(Assemblyman Pat Hickey) – 120 days ago, each legislator came to Carson full of hopes and dreams. I came here hoping to see critical changes to the state’s education system.
I believe Governor Sandoval and the 2011 Legislature have taken the first steps to set Nevada on the right reform path towards a better educational future. In addition, an adequate level of funding to compliment those reforms–was finally appropriated for K-12 and the Higher Ed System.
By now, everyone knows an event took place at the end of this session that virtually no one here in Carson expected. With time running out, Nevada’s Supreme Court weighed in on money the state had improperly appropriated–blowing a huge hole in the Governor’s budget that forever changed the outcome of the 76th Session.
I understand the feeling. Still, it was a constitutional punch.
Approximately $656 million in the Governor’s budget was in jeopardy of causing possible litigation-producing taxpayer funded Special Sessions. Under those extraordinary circumstances, the Governor’s “rock and a hard place” decision to agree to an extension of existing taxes scheduled to “sunset” seems a wise decision. I personally believe it was the right decision.
Throughout the last 120 days, I worked to foster debate on critical reform issues. In creating a Freshmen Caucus, holding a Legislative Town Hall on budget issues, and sending out this weekly newsletter to legislators, lobbyists and constituents–I have attempted to forge discussion on
the five reforms myself and my Republican colleagues thought were crucial public policy issues. When all was said and done, we didn’t succeed in getting everything I wanted. One rarely does in politics. We did however, move the reform package down the playing field and will start next session with a first down on the 20 yard- line in the red zone.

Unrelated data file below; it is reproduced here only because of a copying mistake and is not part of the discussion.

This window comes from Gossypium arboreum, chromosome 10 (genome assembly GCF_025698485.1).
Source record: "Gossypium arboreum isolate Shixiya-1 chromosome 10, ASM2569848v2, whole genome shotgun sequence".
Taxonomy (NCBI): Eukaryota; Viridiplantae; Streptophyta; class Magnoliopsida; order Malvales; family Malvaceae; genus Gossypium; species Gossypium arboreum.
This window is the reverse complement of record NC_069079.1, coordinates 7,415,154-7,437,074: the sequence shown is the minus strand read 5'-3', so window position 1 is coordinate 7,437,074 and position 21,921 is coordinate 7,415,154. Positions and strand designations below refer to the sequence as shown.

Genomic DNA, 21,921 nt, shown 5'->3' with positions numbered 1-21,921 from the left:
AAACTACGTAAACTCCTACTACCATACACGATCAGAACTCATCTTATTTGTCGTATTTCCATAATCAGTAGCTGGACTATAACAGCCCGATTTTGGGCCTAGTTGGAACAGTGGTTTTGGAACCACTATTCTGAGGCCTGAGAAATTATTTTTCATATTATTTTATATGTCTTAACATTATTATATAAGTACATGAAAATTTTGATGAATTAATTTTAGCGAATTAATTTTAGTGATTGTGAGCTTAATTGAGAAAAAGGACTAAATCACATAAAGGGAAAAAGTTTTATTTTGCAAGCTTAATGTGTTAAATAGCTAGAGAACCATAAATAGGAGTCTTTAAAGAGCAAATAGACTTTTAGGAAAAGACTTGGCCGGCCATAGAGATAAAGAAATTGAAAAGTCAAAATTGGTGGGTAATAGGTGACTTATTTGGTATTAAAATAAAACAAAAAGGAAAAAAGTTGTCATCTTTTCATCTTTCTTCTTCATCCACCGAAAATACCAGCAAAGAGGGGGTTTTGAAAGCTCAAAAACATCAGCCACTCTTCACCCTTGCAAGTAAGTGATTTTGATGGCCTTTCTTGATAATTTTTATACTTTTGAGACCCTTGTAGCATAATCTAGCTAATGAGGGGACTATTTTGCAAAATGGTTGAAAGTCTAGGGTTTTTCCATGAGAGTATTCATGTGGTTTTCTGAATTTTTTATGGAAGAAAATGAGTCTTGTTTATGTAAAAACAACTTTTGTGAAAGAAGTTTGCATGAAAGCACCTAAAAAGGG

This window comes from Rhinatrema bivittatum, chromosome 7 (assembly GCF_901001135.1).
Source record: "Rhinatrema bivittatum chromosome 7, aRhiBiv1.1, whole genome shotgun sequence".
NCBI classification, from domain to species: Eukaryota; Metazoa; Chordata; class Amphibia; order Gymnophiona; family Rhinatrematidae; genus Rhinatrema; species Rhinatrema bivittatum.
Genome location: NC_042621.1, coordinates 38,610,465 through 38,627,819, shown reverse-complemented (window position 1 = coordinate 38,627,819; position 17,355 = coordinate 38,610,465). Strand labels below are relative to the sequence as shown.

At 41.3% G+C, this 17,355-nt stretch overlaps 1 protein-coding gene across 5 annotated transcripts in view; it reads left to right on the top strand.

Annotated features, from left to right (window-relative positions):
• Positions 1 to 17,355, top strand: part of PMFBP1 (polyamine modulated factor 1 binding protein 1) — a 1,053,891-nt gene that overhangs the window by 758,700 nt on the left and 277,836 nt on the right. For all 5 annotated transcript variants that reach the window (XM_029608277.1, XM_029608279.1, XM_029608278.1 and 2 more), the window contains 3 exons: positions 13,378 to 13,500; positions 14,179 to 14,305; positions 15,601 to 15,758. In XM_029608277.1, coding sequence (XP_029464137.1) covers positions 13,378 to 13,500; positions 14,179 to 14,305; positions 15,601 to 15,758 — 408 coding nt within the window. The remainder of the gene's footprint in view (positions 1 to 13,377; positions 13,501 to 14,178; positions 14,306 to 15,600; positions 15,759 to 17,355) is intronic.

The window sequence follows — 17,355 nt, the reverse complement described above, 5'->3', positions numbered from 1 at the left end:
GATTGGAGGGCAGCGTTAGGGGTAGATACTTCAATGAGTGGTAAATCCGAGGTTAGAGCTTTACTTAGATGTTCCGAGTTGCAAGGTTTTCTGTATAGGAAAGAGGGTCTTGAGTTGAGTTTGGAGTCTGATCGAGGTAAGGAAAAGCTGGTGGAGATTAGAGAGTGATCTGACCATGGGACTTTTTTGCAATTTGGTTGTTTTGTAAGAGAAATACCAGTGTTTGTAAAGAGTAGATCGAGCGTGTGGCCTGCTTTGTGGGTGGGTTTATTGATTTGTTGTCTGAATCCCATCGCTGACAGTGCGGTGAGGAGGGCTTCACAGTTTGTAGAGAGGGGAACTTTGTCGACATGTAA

What then, was accomplished this Session? Reform changes this legislative session to
education policy, [passed] collective bargaining, [partial reforms] public employee retirement benefits, [a good start] prevailing wage reforms, [not accomplished] and construction defect legislation [blocked by trial attorneys] are important policy changes that will help Nevada by saving taxpayer dollars in the future. For those among you who may look at Governor Sandoval’s and Republican lawmakers’ decision to extend existing taxes
as a broken promise—I understand your disappointment, but I do not agree with that conclusion. While I respect those who may feel betrayed, I would hope they understand what the options truly were. For myself, I am a Nevadan before I am a Republican. I believe my vote on the Governor’s budget reflects that fact. A fiscal “train wreck” likely triggering subsequent court cases and special legislative sessions at taxpayer’s expense would have caused greater instability to Nevada’s slowly recovering economy. As a small business owner, I too will have to continue paying a payroll tax that has been hard on my company. It was not an easy decision, but I am convinced it was the most responsible solution to pursue.
Governor Sandoval and Republican
lawmakers stood firmly against seven new Democrat proposed tax measures that Nevada’s recession-weary economy could not absorb. We also managed to eliminate the payroll business tax on the 115,000 Nevada small businesses that earn under $250,000 annually. I greatly appreciate the opportunity to have served in the
76th Session of the Nevada Legislature. During the upcoming interim, I look forward to working with many of you on the issues important to each of us. Thank you as well, for reading this weekly report when you had the time. I will continue sending you periodic newsletters in the next year I hope you will find useful.
Please stay in touch and have a nice summer. Now that the Legislature is almost over, God may smile upon us again and the sunshine should return.
Thank you for listening
Before I comment on what the State Court’s decision meant to this budget and my vote, it is worth remembering the wisdom of America’s Founding Fathers. The checks and balances system and the separation of powers of the executive, judicial and legislative branches of government—are not always welcome, but they were enshrined in the U.S. Constitution for a reason. Obviously Governor Sandoval and Republican members of the Legislature were not only surprised but were disappointed with the High Court’s decision. Having said that, I trust the judgment of the man who has served as Nevada’s Attorney General as well as a Federal judge. On the day the decision came down, Governor Sandoval described it as “a punch to the gut.”